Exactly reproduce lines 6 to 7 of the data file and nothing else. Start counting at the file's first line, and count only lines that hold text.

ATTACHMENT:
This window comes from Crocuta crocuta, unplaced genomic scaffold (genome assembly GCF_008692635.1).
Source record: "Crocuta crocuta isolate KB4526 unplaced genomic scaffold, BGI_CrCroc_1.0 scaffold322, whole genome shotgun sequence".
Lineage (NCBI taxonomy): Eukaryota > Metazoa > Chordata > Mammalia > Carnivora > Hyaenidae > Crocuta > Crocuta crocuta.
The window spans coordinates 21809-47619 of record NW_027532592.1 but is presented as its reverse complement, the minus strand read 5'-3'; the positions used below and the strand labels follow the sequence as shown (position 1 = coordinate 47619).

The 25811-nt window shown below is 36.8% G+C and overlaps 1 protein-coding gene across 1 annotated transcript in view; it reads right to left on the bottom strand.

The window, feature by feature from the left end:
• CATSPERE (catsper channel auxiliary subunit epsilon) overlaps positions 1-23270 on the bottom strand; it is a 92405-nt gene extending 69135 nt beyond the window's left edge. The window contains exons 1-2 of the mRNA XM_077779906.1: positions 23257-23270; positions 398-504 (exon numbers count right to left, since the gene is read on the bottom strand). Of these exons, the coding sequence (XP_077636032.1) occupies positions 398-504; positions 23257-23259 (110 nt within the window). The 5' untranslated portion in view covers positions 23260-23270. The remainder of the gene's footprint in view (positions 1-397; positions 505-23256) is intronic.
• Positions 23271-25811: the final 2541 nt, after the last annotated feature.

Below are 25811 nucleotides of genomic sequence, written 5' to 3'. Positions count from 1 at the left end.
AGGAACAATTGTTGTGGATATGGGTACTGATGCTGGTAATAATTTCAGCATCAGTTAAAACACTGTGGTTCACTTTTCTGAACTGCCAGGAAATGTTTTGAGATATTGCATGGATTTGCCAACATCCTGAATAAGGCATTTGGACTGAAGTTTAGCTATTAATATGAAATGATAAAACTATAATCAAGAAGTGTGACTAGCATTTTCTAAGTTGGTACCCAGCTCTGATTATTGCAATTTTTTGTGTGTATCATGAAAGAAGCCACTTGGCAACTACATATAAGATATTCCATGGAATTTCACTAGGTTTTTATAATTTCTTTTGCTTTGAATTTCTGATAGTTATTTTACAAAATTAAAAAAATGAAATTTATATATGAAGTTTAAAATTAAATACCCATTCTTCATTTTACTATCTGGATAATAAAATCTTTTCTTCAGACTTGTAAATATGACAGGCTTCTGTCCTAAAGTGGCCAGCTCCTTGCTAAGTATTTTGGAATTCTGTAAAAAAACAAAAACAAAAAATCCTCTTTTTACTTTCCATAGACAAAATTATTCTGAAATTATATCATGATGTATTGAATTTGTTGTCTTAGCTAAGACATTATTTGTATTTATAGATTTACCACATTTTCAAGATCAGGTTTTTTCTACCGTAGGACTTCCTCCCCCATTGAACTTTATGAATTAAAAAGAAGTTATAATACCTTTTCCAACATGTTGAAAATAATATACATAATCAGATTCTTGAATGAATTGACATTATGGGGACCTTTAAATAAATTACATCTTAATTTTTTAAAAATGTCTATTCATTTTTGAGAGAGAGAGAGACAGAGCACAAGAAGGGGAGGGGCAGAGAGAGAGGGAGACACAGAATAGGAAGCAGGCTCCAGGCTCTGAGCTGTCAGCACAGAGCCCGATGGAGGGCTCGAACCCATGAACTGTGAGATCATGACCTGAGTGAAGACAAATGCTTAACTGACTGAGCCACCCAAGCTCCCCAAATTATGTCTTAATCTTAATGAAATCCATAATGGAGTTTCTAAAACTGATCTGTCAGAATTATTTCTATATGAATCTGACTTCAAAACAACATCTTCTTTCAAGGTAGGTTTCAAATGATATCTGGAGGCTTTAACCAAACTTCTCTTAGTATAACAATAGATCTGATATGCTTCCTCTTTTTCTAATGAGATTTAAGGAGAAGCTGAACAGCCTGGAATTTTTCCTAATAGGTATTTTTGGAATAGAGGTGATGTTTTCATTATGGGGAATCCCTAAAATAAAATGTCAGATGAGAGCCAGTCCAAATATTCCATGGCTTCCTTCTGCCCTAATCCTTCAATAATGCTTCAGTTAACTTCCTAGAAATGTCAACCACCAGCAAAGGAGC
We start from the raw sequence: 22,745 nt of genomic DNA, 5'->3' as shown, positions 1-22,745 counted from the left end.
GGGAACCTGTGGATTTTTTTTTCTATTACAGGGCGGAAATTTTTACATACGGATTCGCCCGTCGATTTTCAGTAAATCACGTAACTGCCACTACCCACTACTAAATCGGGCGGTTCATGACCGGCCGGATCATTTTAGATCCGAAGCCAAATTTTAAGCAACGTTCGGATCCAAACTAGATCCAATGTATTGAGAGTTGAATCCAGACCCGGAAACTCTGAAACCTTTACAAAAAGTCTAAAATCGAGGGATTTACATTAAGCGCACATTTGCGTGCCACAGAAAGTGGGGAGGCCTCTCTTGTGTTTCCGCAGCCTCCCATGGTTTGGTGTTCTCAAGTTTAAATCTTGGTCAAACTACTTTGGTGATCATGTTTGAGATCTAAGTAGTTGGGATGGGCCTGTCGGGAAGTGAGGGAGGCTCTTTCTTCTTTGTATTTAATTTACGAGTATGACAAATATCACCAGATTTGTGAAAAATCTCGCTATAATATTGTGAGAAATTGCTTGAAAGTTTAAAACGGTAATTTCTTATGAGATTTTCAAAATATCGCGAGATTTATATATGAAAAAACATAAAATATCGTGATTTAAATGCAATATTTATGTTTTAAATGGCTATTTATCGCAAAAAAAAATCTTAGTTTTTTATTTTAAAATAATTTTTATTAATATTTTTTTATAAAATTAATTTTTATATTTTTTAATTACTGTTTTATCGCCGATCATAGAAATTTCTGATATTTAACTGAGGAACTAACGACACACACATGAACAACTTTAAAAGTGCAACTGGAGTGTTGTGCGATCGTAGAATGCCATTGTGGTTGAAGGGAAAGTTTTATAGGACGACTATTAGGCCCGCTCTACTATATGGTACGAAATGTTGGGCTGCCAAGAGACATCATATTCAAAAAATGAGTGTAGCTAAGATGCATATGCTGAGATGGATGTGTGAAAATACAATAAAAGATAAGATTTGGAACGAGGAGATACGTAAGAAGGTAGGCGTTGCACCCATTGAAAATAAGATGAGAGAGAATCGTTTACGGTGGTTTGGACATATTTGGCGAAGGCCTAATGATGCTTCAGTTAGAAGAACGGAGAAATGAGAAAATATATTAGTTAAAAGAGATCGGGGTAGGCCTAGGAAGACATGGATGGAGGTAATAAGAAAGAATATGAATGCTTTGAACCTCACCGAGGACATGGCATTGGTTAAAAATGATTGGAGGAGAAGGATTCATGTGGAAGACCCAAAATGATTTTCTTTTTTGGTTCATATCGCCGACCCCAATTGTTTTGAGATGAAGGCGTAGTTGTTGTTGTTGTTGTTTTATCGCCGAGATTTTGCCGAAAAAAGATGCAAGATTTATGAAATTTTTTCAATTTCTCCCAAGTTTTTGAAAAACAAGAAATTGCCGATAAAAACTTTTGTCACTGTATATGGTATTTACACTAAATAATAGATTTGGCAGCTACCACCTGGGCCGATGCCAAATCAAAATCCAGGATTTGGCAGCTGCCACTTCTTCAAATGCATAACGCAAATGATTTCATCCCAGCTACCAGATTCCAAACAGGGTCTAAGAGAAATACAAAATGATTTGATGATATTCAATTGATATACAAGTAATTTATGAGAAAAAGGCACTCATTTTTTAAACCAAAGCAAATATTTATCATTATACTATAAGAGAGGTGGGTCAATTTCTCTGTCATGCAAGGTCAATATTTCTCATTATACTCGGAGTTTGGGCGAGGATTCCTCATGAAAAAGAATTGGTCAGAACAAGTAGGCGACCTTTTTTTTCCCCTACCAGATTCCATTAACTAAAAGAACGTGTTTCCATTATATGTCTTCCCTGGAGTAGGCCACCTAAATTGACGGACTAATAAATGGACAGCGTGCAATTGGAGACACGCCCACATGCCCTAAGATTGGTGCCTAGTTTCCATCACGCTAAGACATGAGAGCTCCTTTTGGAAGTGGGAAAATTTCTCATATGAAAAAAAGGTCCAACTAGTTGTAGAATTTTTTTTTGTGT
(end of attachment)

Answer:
The window, feature by feature from the left end:
• CATSPERE (catsper channel auxiliary subunit epsilon) overlaps positions 1-23270 on the bottom strand; it is a 92405-nt gene extending 69135 nt beyond the window's left edge. The window contains exons 1-2 of the mRNA XM_077779906.1: positions 23257-23270; positions 398-504 (exon numbers count right to left, since the gene is read on the bottom strand). Of these exons, the coding sequence (XP_077636032.1) occupies positions 398-504; positions 23257-23259 (110 nt within the window). The 5' untranslated portion in view covers positions 23260-23270. The remainder of the gene's footprint in view (positions 1-397; positions 505-23256) is intronic.